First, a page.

Greece's proposed asset protection program, dubbed Project Hercules, could repeat some of the successes of Italy's GACS scheme, according to analysts.
Greek banks are grappling with a €75 billion pile of bad debt as of end-June, according to DBRS Morningstar, which was accrued in the years following the 2008 global financial crisis. Under the asset protection scheme, banks would be able to use state guarantees to back the securitization of portfolios of nonperforming loans. Bad loans would be moved to a special purpose vehicle that would issue senior, mezzanine and junior bonds, with the least risky notes to be backed by the government. Project Hercules could help banks cut their bad debt burden by €30 billion, according to industry insiders.
The scheme has similarities to Italy's Guarantee on Securitization of Bad Debts scheme, which has already helped banks shed more than €62 billion of bad debt since its inception in 2016. GACS also allows banks to securitize bad debts with a guarantee on the least risky portion of debt. Italian banks given a helping hand by GACS include troubled lender Banca Monte dei Paschi di Siena SpA, which concluded the securitization of a €24.1 billion bad debt portfolio in 2018.
The European Commission approved Hercules on Oct. 10, but the Greek government has yet to pass it into law.
There is a sufficient level of demand from international investors to mop up the bonds that will be created from Project Hercules securitizations.
"From our experience so far there are a number of potential investors seeking to buy NPL portfolios or securitized notes backed by NPLs," an Athens-based equity analyst said, speaking on condition of anonymity.
Specialist NPL investors such as Intrum AB (publ) and hedge funds or private equity funds such as Bain Capital LP, Fortress Investment Group LLC and Lonestar Capital Management LLC are likely to be interested in snapping up some of the debt, the analyst said. More traditional credit funds such as Pacific Investment Management Co. LLC (PIMCO) should also be interested.
"We are of the view, that there is sufficient demand and that the majority of the NPLs that will be up for sale will be acquired by foreign institutional investors," the analyst said.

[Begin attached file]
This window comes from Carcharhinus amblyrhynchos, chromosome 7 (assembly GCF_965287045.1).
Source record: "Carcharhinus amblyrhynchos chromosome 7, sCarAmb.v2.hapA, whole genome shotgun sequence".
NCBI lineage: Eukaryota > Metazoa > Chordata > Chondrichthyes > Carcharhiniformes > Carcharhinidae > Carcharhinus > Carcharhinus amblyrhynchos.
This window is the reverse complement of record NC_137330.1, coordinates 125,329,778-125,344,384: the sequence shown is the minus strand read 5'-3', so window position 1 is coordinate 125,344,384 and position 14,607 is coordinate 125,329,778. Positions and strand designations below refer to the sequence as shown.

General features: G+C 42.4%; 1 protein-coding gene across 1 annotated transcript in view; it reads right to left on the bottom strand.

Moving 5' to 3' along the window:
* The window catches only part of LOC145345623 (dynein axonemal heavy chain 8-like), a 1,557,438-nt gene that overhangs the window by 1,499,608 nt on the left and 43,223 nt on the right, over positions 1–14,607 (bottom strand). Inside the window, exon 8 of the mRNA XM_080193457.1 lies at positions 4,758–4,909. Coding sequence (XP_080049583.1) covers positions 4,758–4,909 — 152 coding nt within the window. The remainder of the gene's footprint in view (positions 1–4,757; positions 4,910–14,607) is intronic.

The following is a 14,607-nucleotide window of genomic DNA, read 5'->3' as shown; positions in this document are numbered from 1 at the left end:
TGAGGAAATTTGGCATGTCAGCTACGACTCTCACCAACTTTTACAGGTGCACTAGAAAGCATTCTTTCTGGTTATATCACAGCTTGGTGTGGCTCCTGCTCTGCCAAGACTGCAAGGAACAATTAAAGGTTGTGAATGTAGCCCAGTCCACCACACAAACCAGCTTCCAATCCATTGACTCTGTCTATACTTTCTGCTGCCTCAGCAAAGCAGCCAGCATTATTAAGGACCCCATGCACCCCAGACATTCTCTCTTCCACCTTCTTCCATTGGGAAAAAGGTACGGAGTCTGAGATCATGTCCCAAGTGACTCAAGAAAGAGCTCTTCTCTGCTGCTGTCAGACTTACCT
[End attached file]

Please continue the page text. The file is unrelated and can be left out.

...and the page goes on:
Gordon Kerr, senior vice president, head of European research, global structured finance at DBRS, agreed, but with the caveat that the price has to be right.
"As happened with Italy, there are a number of interested parties, but purchases will depend on the price point that they can achieve. Those interested are also similar players to those that have participated in Italy, including international hedge funds and specialist investors," Kerr said in an email.
Transformation will take time
The DBRS house view on Hercules is that while it will not "immediately transform" Greece's economic situation, the scheme should help banks to work through their debt pile, it said in an Oct. 17 note.
Out of Greek banks' remaining NPLs, 57%, or €42.7 billion, are in the business sector and about a third, or €24.8 billion, are from residential property, according to DBRS, quoting Bank of Greece data. The remaining €7.9 billion, or 10%, is consumer debt.
As well as Hercules, Greek banks should also benefit from a new piece of legislation, the Greek Primary Residence Protection Scheme, which the European Commission recently approved, DBRS said.
The scheme, which has an annual budget of about €132 million, supports home owners struggling with their mortgages to continue paying their debts, rather than going into default. It replaces the Katseli Law, an earlier piece of legislation with a similar aim, and has slightly stricter eligibility criteria in terms of property value and borrower income. Under the new law, borrowers would get a grant equal to 20% to 50% of their monthly repayment on the understanding that they keep repaying the remainder or face foreclosure.